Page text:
August 27, 2004

Boggling the Mind at the Great Barrier Reef

You can't really go to Australia and not see the Great Barrier Reef. Partly the darn thing is just so huge, running for over 2000 km along Australia's eastern coast. But also you feel like you already know the reef and have to see it for yourself. You've seen it in countless documentaries -- on T.V., in movies, maybe in an IMAX -- is it really that beautiful?

Actually, it's even better than that. It's fantastic. It's unbelievable. It boggles, and also does some other pretty cool things for which there are no words, the mind. It's ... reef-tacular.

It's hard to say what's better about the reef: the fish or the coral itself. Both are otherworldly, painted with a pallette of colours that would make the most experienced Photoshop user dizzy. Call me a geek, but the one thought running through my mind as it tried desperately to grasp with what it was seeing was this: no designer could come up with something this stunning. You could sit down the most talented, creative person with a blank slate and an infinite supply of pizza and ask them to come up with the most visually arresting thing they could think of, and whatever they came up with just wouldn't be able to hold a waterproof candle to the reef.

In any case, the reef is simply something else. If you want to see it, though, you might want to get there soon. Sadly, the largest living organism in the world is slowly dying, a victim of human impact and coral bleaching widely believed to be exacerbated by climate change. The most dire predictions see the reef ceasing to exist -- as we know it today, teeming with such a bewildering array of life -- within 15-50 years.

We were lucky enough to have two reef encounters out on the Agincourt Ribbon Reefs (the Great Barrier Reef is really a reef system). The Agincourt reefs are part of the "outer reef," which is closest to the mainland in the more northerly parts of Queensland (both our trips therefore left from Port Douglas, not Cairns). Our tour operator was Quicksilver, allegedly the only company that can reach the outer reef in a day trip using its fast catamarans. The first time Miriam and I went alone, and I tried my first ever scuba dive -- very cool! The second time we went with Miriam's parents who were visiting.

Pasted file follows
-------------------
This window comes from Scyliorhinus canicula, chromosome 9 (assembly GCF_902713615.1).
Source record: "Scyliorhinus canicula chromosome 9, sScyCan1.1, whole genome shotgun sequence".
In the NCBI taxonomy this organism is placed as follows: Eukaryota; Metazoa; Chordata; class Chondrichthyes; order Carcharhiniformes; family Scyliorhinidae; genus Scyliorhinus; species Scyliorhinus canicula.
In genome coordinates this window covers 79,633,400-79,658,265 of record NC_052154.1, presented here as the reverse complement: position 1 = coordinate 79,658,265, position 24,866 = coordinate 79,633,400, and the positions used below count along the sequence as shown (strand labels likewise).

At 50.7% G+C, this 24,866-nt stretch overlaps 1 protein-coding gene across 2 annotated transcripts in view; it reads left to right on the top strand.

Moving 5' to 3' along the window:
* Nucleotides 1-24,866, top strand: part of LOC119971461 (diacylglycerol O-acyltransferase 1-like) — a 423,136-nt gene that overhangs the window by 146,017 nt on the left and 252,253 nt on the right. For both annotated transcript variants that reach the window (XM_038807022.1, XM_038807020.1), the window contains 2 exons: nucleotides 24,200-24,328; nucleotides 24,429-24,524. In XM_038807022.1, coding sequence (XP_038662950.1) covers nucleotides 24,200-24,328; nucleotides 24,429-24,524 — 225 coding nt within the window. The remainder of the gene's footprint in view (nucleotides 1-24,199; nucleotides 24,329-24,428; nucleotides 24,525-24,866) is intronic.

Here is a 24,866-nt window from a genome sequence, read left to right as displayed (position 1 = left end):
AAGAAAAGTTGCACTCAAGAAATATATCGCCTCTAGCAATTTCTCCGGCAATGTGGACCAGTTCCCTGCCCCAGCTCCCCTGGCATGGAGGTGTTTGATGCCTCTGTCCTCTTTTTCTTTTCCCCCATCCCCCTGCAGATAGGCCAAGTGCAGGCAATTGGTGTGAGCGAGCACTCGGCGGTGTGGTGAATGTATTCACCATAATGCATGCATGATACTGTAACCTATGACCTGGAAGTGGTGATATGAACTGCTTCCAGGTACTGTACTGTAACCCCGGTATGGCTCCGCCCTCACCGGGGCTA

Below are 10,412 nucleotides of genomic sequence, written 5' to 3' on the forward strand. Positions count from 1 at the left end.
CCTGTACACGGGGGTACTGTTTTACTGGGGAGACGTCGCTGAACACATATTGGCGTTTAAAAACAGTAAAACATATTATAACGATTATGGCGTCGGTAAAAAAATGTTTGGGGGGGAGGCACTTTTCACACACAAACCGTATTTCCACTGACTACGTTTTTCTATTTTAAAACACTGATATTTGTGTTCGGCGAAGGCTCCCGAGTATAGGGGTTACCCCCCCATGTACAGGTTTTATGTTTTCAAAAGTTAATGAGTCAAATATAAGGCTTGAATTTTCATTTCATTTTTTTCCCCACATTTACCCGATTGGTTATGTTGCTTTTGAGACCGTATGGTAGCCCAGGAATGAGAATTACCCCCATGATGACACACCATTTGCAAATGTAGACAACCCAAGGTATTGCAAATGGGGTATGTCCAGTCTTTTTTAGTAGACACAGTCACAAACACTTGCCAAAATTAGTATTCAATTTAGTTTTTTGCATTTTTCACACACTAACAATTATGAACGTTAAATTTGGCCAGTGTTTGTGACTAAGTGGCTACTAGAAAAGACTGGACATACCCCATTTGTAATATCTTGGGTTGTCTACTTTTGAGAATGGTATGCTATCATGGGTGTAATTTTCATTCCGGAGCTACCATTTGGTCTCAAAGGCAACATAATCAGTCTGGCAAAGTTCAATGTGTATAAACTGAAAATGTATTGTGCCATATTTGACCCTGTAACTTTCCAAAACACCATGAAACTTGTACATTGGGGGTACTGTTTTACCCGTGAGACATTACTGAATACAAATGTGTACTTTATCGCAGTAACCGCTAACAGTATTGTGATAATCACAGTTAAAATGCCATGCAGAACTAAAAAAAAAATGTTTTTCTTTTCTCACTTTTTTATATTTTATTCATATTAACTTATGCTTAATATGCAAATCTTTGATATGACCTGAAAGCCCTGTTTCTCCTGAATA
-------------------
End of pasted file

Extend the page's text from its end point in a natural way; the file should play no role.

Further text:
Some of the highlights included various types of parrotfish (which nibble audibly on the coral; see also here, here and here) and the Moorish Idol (my personal favourite fish), giant clams, and the brain and staghorn coral. We also spotted some bigger fish, including barracuda and a whitetip reef shark. And yes, we saw a "Nemo". Several, in fact. They really were sheltering in the anemone. And there's nothing like having your magical underwater experience appropriated by a terrible blockbuster movie.

Exploring the ribbon reefs was fun -- an endless series of nooks and crannies to survey and the ability to move fluidly in almost any direction. While many of the individual fish and types of coral were fascinating, the really phenomenal thing about the reef is the overall diversity and quantity of fish. When you're in a good patch of coral, you can't turn in any direction without seeing an icthyological feast for the eyes. At one point near the end of our second reef trip, Miriam and I were swimming away from the ribbon reef towards the boat when we stopped to communicate and clear our masks above water. When we went back under, we had been surrounded -- in 360 degrees -- by a massive school of tiny fish that formed a shimmering, whirling pinwheel around us.

It was a fitting end to our time at the reef, where you get dizzy just trying to figure out which way to look.

More photos from the Great Barrier Reef.
More photos from Queensland (coming soon!).

Posted by anatole at August 27, 2004 12:38 PM

> appropriated by a terrible blockbuster movie.

What do you mean, terrible?

Posted by: Alasdair at August 28, 2004 04:10 AM

With apologies to all Nemo-lovers, I just wasn't a big fan and I remain amazed at its popularity. It had its moments and a couple of memorable characters (well, basically the sharks), but overall I thought it was pretty annoying. The animation was impressive, but that's not really enough to carry the movie all on its own.

Posted by: Anatole at August 28, 2004 12:33 PM

Don't apologize: everyone gets to be wrong sometimes. ;)

Posted by: Alasdair at August 28, 2004 05:04 PM

Itís really a pleasure being here. I will surely recommend your site to all my friends.

Posted by: Tamara Joel at August 30, 2004 07:56 PM